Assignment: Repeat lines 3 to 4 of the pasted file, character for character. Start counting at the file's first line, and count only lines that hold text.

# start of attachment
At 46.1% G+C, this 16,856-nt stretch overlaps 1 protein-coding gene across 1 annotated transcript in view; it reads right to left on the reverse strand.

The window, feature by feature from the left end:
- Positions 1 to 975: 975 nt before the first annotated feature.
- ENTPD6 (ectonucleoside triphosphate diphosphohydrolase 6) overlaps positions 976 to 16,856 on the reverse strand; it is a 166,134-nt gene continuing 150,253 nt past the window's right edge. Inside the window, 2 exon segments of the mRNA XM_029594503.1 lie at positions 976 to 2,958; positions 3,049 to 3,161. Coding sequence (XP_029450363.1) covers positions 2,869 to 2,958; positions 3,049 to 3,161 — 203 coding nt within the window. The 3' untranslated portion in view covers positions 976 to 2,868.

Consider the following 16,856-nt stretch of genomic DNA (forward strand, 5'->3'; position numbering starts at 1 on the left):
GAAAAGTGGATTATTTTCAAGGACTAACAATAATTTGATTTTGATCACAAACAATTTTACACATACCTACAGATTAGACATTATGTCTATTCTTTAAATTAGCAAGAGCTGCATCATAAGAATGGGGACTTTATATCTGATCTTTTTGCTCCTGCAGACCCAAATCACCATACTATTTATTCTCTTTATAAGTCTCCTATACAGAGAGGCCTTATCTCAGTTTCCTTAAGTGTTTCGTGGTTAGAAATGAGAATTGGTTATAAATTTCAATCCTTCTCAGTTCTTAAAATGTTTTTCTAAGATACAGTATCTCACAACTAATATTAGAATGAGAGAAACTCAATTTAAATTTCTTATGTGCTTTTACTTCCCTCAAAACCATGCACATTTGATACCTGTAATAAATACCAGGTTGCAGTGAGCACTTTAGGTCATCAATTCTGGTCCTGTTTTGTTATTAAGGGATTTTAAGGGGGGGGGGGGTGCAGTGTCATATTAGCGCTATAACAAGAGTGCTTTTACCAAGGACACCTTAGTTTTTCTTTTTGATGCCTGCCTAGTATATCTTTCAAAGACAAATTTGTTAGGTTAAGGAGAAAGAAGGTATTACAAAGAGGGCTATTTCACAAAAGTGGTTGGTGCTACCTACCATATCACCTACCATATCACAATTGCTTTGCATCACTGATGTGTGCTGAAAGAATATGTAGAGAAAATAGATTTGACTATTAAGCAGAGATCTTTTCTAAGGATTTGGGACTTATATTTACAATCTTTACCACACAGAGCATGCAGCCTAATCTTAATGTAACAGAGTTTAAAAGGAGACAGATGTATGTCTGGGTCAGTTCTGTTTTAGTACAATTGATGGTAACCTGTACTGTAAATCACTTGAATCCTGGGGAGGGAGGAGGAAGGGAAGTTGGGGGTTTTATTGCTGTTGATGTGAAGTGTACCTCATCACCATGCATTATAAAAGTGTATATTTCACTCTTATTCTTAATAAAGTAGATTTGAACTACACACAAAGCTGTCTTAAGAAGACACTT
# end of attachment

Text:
- Positions 1 to 975: 975 nt before the first annotated feature.
- ENTPD6 (ectonucleoside triphosphate diphosphohydrolase 6) overlaps positions 976 to 16,856 on the reverse strand; it is a 166,134-nt gene continuing 150,253 nt past the window's right edge. Inside the window, 2 exon segments of the mRNA XM_029594503.1 lie at positions 976 to 2,958; positions 3,049 to 3,161. Coding sequence (XP_029450363.1) covers positions 2,869 to 2,958; positions 3,049 to 3,161 — 203 coding nt within the window. The 3' untranslated portion in view covers positions 976 to 2,868.